Alcohol abuse and alcoholism affect millions of families with many of the same problems arising, but these two conditions are not the same. Different diagnoses apply to each, with alcohol abuse being the less severe version of alcoholism. It’s essential to be aware of these differences in order to understand how these conditions affect such people’s family and friends, as well as the impact of their behavior on bystanders.
Someone who abuses alcohol – or a ‘problem drinker’ – can still appear to be in control, but the effects of excessive alcohol consumption do start to interfere with their ability to live functional, well-adjusted lives. While problem drinkers usually recognize these negative consequences at some level, they may or may not change their behavior or seek help.
Problem drinkers usually exhibit symptoms more suddenly, in excessive binges, as opposed to alcoholics who may be so used to binge drinking – or drinking continuously throughout the day – that they are better able to hide their symptoms. Some alcoholics become “functional” because they are so used to abusing alcohol, whereas problem drinkers are more likely to repeatedly show clear symptoms, such as relationship trouble, accidents, mood swings and missing important dates.
Problem drinking is dangerous not just because of its immediate effects but because it can often be a precursor to alcoholism. When problem drinkers start compulsive drinking – drinking without giving it thought or thinking that they ‘must’ drink – they have most likely started down a path to alcoholism, even though they often feel that they can quit because their physical and psychological dependency is not yet so severe.
Genetic predispositions to alcoholism can affect how quickly one becomes dependant. Quitting cold turkey can be an option early on, but alcoholics almost always require professional help, i.e. alcohol rehab and counseling. The quantity of alcohol consumption does not, in itself, differentiate alcohol abuse from alcoholism. Binge drinking, around 5 or more drinks in one sitting, can be engaged in by either group; it is the regularity of their heavy drinking – as well as the state of their cognition – that defines an alcoholic.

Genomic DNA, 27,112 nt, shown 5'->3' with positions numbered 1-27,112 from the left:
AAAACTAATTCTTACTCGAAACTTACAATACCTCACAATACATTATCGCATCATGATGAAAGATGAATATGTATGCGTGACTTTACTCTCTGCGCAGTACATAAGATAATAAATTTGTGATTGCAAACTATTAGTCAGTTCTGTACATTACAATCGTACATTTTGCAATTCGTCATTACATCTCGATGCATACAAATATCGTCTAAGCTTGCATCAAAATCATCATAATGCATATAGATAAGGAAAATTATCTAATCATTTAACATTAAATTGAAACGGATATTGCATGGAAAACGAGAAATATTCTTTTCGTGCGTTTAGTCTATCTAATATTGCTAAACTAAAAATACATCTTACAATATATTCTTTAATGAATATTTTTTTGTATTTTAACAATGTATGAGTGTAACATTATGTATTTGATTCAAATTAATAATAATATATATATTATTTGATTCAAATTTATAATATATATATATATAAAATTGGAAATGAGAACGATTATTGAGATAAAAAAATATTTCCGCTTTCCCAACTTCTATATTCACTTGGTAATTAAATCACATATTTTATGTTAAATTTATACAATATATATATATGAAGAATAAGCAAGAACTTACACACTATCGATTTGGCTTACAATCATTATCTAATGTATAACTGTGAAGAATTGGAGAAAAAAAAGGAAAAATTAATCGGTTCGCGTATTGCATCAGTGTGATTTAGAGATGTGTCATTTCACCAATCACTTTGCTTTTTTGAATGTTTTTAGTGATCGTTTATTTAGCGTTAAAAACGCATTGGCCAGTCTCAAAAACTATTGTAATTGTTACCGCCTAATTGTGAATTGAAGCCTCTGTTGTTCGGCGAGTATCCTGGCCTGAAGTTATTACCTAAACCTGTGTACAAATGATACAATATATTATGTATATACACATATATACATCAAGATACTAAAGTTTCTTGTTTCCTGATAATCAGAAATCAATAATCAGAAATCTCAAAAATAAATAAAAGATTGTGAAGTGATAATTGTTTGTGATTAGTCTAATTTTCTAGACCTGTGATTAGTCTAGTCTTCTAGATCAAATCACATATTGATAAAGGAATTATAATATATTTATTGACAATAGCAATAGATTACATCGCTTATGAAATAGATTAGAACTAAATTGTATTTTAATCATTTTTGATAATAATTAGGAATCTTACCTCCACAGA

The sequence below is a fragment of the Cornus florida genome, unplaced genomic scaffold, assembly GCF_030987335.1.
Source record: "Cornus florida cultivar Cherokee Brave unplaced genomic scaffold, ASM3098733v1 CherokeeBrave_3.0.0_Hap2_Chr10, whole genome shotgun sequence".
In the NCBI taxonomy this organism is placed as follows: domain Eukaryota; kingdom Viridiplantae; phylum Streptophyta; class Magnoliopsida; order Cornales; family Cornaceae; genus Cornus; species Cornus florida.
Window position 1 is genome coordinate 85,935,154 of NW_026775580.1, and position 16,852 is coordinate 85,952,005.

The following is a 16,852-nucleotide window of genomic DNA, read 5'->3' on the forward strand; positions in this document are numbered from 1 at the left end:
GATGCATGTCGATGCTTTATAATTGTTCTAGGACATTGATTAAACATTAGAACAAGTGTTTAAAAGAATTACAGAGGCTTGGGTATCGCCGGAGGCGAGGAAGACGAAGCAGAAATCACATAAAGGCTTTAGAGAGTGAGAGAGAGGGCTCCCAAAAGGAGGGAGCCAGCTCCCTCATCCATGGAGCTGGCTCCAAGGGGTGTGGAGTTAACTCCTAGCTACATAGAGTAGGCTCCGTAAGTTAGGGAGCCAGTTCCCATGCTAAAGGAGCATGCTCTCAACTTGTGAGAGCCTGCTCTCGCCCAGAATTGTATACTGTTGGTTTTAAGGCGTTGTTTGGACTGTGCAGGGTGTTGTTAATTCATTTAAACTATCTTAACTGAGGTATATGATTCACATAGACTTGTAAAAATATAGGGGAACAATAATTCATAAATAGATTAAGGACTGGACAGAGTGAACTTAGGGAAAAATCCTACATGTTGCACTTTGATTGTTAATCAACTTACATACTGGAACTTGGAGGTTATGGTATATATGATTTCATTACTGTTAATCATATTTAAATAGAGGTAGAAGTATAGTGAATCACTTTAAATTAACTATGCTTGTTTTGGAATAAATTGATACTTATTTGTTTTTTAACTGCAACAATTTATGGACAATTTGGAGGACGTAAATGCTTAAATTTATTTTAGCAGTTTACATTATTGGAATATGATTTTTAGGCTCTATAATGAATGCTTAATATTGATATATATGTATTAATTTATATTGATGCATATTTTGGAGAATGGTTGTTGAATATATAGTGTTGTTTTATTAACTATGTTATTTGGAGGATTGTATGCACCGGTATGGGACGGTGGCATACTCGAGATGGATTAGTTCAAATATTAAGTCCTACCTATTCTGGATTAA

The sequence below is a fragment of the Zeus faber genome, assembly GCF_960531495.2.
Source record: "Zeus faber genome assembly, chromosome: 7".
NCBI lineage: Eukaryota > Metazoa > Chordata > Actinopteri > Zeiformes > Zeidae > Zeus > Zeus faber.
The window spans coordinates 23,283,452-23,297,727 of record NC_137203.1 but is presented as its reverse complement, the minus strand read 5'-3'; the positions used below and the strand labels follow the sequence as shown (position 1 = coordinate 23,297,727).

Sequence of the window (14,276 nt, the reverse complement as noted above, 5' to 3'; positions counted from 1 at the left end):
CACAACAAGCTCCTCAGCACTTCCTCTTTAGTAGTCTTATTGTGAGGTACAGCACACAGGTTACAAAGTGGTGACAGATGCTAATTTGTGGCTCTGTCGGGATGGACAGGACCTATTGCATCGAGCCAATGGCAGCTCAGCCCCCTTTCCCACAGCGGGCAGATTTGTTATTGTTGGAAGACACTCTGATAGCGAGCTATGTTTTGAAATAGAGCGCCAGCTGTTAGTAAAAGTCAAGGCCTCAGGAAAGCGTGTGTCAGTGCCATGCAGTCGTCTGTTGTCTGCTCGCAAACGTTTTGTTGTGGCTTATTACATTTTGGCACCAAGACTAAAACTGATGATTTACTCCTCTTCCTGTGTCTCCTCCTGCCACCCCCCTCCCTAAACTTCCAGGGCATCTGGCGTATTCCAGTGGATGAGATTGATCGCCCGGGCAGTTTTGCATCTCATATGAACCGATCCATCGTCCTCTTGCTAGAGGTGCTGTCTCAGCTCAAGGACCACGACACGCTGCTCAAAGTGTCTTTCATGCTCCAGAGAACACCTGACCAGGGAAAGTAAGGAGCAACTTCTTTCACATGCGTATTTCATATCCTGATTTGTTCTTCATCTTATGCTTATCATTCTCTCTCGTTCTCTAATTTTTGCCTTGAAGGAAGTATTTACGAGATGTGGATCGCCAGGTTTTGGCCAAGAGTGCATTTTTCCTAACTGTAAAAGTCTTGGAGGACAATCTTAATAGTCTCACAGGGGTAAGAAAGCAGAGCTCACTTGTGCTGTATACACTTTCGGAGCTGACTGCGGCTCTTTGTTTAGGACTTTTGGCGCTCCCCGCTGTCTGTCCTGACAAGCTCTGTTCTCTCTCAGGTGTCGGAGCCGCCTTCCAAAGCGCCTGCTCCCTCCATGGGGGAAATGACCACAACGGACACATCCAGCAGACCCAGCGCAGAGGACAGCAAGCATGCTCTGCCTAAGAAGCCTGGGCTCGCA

The important thing to understand about alcoholism is that it is a compulsive behavior. Alcoholics don’t drink because they enjoy it, they drink because their physical and psychological cravings drive them to.
Unlike a problem drinker, an alcoholic (i.e. someone who has developed alcoholism) will likely either discount the dangers of their drinking or not care about the consequences. Alcoholism impairs the thinking of those with it, which means that their ability to be responsible decision-makers is impaired. This impairment can further worsen the addiction and make quitting harder.
Alcoholics do not necessarily drink all day every day, but a typical trait for an alcoholic is that they cannot stop themselves drinking excessively after they’ve had their first drink of the day. Whereas alcohol abusers may be able to bring themselves back to moderate levels, alcoholics find that much harder, and regularly relapse after re-introducing alcohol to their lives.
Treatment makes a difference in helping people gain control over their lives – as well as the lives of those they live with – and is often a life-saver.
Alcohol abuse is itself largely a symptom of emotional problems such as dealing with traumatic memories or as a coping mechanism to deal with difficult situations. Psychological counseling is, therefore, commonly needed when addressing problems underlying alcohol abuse. Although the same chemical dependency underlies the problem, treating alcohol abuse and alcoholism requires different approaches. Whereas alcoholism is a semi-permanent condition, alcohol abuse may not be a long-term issue. Abstinence is helpful in both cases, but harder for alcoholics given their greater chemical dependence on the drug. Professional help is advisable for both groups, especially for alcoholics, in order to evaluate their situation, give an accurate diagnosis and offer treatment services to meet their needs.
Conventional treatments include individual or group therapy, inpatient or intensive outpatient therapy and, for alcoholics, short or long spouts of detox. Alternative treatments – such as hypnosis and meditation – may be helpful for some people but should be pursued in combination with conventional treatments. Treatment may persist for months or years depending on the severity of addiction and the frequency of relapse.
It’s very rare to hear of people intervening on behalf of alcoholic or problem drinker friends/family too soon, but it’s all-too-common for people to think of intervening too late. If you know someone close to you who is exhibiting symptoms of problem drinking or alcoholism, consider whether it might be appropriate to raise the matter with them directly, or consider calling the free Substance Abuse and Mental Health Services Administration National Helpline.
Scott Hewitt works as a therapist with those suffering from addiction. He shares his insights and support with other sufferers through his articles.